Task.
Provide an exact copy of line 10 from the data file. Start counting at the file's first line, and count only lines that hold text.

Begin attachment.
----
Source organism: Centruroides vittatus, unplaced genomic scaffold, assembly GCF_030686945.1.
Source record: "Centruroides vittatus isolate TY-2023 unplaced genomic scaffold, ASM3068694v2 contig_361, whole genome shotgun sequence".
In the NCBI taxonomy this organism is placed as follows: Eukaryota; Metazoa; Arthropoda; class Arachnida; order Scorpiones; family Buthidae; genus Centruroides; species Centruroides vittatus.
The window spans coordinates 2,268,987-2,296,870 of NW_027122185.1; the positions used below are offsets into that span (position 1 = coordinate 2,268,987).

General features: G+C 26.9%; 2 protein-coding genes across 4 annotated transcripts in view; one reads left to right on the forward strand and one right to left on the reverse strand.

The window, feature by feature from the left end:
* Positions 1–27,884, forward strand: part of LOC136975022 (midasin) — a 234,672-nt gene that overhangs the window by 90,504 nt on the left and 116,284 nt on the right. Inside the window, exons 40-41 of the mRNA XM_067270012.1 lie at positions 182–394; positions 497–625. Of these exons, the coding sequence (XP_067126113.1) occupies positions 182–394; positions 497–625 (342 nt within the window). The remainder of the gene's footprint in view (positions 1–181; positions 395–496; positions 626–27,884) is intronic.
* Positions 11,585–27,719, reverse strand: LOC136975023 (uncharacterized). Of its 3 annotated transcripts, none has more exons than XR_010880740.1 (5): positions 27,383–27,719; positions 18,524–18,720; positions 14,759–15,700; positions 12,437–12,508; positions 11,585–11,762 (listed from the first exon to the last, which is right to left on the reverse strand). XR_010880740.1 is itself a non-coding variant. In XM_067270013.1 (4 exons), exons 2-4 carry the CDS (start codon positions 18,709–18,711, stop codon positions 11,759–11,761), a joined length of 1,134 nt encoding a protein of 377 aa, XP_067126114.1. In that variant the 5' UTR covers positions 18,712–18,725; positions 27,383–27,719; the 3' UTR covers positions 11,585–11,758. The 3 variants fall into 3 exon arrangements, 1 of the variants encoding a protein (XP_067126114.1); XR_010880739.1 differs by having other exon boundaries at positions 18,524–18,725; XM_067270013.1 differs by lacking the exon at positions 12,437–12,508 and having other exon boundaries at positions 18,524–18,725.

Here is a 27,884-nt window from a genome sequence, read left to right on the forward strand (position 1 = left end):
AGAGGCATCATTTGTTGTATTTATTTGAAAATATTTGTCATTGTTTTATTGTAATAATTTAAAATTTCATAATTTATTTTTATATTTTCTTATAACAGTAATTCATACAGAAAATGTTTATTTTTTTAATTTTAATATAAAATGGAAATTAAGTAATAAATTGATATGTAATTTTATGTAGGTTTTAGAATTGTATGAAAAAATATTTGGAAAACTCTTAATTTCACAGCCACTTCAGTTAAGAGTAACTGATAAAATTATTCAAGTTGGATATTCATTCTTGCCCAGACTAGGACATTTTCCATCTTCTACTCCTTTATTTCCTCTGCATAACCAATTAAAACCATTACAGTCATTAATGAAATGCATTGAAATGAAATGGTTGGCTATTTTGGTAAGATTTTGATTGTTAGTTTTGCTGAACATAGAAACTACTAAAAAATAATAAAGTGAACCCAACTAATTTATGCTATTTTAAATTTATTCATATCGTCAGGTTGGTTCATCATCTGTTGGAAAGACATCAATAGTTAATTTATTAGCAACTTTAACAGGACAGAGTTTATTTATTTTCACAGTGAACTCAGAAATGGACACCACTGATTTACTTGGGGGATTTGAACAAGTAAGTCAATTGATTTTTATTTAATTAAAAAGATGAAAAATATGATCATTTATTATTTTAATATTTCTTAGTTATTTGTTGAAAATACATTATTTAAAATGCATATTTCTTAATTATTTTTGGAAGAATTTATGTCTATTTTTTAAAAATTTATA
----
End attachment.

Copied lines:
AGAGGCATCATTTGTTGTATTTATTTGAAAATATTTGTCATTGTTTTATTGTAATAATTTAAAATTTCATAATTTATTTTTATATTTTCTTATAACAGTAATTCATACAGAAAATGTTTATTTTTTTAATTTTAATATAAAATGGAAATTAAGTAATAAATTGATATGTAATTTTATGTAGGTTTTAGAATTGTATGAAAAAATATTTGGAAAACTCTTAATTTCACAGCCACTTCAGTTAAGAGTAACTGATAAAATTATTCAAGTTGGATATTCATTCTTGCCCAGACTAGGACATTTTCCATCTTCTACTCCTTTATTTCCTCTGCATAACCAATTAAAACCATTACAGTCATTAATGAAATGCATTGAAATGAAATGGTTGGCTATTTTGGTAAGATTTTGATTGTTAGTTTTGCTGAACATAGAAACTACTAAAAAATAATAAAGTGAACCCAACTAATTTATGCTATTTTAAATTTATTCATATCGTCAGGTTGGTTCATCATCTGTTGGAAAGACATCAATAGTTAATTTATTAGCAACTTTAACAGGACAGAGTTTATTTATTTTCACAGTGAACTCAGAAATGGACACCACTGATTTACTTGGGGGATTTGAACAAGTAAGTCAATTGATTTTTATTTAATTAAAAAGATGAAAAATATGATCATTTATTATTTTAATATTTCTTAGTTATTTGTTGAAAATACATTATTTAAAATGCATATTTCTTAATTATTTTTGGAAGAATTTATGTCTATTTTTTAAAAATTTATA